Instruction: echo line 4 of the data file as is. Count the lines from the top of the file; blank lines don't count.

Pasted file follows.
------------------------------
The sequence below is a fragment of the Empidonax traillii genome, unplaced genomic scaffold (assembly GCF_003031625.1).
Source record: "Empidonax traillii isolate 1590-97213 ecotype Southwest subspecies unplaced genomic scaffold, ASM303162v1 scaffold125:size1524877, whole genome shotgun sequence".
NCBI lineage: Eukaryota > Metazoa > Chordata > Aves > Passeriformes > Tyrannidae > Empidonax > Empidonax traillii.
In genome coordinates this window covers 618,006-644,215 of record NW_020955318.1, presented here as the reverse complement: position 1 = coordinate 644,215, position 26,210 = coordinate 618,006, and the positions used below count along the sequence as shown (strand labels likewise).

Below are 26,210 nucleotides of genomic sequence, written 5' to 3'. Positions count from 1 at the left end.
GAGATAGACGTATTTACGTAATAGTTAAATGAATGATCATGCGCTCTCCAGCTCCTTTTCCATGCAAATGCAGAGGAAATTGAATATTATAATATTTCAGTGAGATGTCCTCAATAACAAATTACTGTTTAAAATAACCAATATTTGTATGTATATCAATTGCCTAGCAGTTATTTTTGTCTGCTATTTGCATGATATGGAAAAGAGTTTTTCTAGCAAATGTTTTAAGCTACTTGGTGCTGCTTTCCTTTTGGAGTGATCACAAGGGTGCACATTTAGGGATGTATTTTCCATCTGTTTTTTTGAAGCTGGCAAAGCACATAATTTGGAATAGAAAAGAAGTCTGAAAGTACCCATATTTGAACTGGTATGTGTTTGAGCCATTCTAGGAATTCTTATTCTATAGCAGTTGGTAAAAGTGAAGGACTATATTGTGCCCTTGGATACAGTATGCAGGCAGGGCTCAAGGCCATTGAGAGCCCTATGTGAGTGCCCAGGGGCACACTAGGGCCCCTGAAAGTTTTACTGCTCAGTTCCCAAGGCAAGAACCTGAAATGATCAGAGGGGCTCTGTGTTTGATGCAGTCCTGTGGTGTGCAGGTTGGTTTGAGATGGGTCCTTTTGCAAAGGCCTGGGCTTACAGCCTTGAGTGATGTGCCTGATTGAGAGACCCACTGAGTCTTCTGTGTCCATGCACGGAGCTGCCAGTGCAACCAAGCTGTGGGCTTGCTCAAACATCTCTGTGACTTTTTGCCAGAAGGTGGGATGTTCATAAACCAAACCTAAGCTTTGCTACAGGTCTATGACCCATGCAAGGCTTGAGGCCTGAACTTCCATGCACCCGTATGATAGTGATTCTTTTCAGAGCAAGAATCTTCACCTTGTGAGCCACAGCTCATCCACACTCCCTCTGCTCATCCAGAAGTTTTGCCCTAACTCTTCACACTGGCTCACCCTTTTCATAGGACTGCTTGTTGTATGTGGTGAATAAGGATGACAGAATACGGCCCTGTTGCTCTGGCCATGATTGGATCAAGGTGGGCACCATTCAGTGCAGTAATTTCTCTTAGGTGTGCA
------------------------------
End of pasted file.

In genome coordinates this window covers 618,006-644,215 of record NW_020955318.1, presented here as the reverse complement: position 1 = coordinate 644,215, position 26,210 = coordinate 618,006, and the positions used below count along the sequence as shown (strand labels likewise).